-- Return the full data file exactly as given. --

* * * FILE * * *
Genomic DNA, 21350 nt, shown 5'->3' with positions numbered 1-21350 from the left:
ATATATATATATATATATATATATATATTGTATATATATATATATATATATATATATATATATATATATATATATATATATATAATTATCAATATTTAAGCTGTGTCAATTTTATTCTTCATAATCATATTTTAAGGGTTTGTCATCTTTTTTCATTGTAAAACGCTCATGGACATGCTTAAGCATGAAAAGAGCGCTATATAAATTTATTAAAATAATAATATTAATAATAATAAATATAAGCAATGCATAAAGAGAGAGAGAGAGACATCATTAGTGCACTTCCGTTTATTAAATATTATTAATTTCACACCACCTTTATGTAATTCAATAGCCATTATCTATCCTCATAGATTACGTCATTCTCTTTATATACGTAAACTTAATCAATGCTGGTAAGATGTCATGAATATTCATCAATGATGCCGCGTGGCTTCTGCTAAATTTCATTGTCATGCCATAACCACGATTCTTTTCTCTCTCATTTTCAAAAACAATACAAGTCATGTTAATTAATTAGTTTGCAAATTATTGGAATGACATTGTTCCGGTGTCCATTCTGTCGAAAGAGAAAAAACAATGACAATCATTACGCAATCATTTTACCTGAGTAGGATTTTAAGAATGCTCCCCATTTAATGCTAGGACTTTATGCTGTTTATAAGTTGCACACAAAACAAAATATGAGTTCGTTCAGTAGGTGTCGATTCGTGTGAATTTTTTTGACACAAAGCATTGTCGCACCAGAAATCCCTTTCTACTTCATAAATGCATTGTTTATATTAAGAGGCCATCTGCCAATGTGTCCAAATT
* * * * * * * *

Genomic DNA, 21350 nt, shown 5'->3' with positions numbered 1-21350 from the left:
ATATATATATATATATATATATATATATTGTATATATATATATATATATATATATATATATATATATATATATATATATATATAATTATCAATATTTAAGCTGTGTCAATTTTATTCTTCATAATCATATTTTAAGGGTTTGTCATCTTTTTTCATTGTAAAACGCTCATGGACATGCTTAAGCATGAAAAGAGCGCTATATAAATTTATTAAAATAATAATATTAATAATAATAAATATAAGCAATGCATAAAGAGAGAGAGAGAGACATCATTAGTGCACTTCCGTTTATTAAATATTATTAATTTCACACCACCTTTATGTAATTCAATAGCCATTATCTATCCTCATAGATTACGTCATTCTCTTTATATACGTAAACTTAATCAATGCTGGTAAGATGTCATGAATATTCATCAATGATGCCGCGTGGCTTCTGCTAAATTTCATTGTCATGCCATAACCACGATTCTTTTCTCTCTCATTTTCAAAAACAATACAAGTCATGTTAATTAATTAGTTTGCAAATTATTGGAATGACATTGTTCCGGTGTCCATTCTGTCGAAAGAGAAAAAACAATGACAATCATTACGCAATCATTTTACCTGAGTAGGATTTTAAGAATGCTCCCCATTTAATGCTAGGACTTTATGCTGTTTATAAGTTGCACACAAAACAAAATATGAGTTCGTTCAGTAGGTGTCGATTCGTGTGAATTTTTTTGACACAAAGCATTGTCGCACCAGAAATCCCTTTCTACTTCATAAATGCATTGTTTATATTAAGAGGCCATCTGCCAATGTGTCCAAATT